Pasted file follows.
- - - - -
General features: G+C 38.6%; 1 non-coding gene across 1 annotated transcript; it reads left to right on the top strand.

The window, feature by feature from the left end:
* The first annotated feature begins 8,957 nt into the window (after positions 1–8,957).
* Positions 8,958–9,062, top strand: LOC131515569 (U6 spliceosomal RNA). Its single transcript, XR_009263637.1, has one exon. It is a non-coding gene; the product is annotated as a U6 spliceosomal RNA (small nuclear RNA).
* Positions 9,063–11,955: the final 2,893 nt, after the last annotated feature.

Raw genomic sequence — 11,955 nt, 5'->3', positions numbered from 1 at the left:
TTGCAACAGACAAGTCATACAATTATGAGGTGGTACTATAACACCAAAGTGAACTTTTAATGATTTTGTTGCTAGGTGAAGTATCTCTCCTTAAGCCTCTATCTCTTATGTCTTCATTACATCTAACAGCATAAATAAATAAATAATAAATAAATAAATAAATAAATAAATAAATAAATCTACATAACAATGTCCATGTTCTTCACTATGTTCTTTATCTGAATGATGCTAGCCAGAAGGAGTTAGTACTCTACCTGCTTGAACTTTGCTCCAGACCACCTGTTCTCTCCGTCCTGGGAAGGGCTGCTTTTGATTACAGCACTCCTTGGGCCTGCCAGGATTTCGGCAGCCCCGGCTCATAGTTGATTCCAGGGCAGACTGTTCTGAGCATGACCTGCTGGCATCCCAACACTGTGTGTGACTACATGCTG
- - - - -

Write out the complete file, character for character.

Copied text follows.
General features: G+C 38.6%; 1 non-coding gene across 1 annotated transcript; it reads left to right on the top strand.

The window, feature by feature from the left end:
* The first annotated feature begins 8,957 nt into the window (after positions 1–8,957).
* Positions 8,958–9,062, top strand: LOC131515569 (U6 spliceosomal RNA). Its single transcript, XR_009263637.1, has one exon. It is a non-coding gene; the product is annotated as a U6 spliceosomal RNA (small nuclear RNA).
* Positions 9,063–11,955: the final 2,893 nt, after the last annotated feature.

Raw genomic sequence — 11,955 nt, 5'->3', positions numbered from 1 at the left:
TTGCAACAGACAAGTCATACAATTATGAGGTGGTACTATAACACCAAAGTGAACTTTTAATGATTTTGTTGCTAGGTGAAGTATCTCTCCTTAAGCCTCTATCTCTTATGTCTTCATTACATCTAACAGCATAAATAAATAAATAATAAATAAATAAATAAATAAATAAATAAATAAATCTACATAACAATGTCCATGTTCTTCACTATGTTCTTTATCTGAATGATGCTAGCCAGAAGGAGTTAGTACTCTACCTGCTTGAACTTTGCTCCAGACCACCTGTTCTCTCCGTCCTGGGAAGGGCTGCTTTTGATTACAGCACTCCTTGGGCCTGCCAGGATTTCGGCAGCCCCGGCTCATAGTTGATTCCAGGGCAGACTGTTCTGAGCATGACCTGCTGGCATCCCAACACTGTGTGTGACTACATGCTG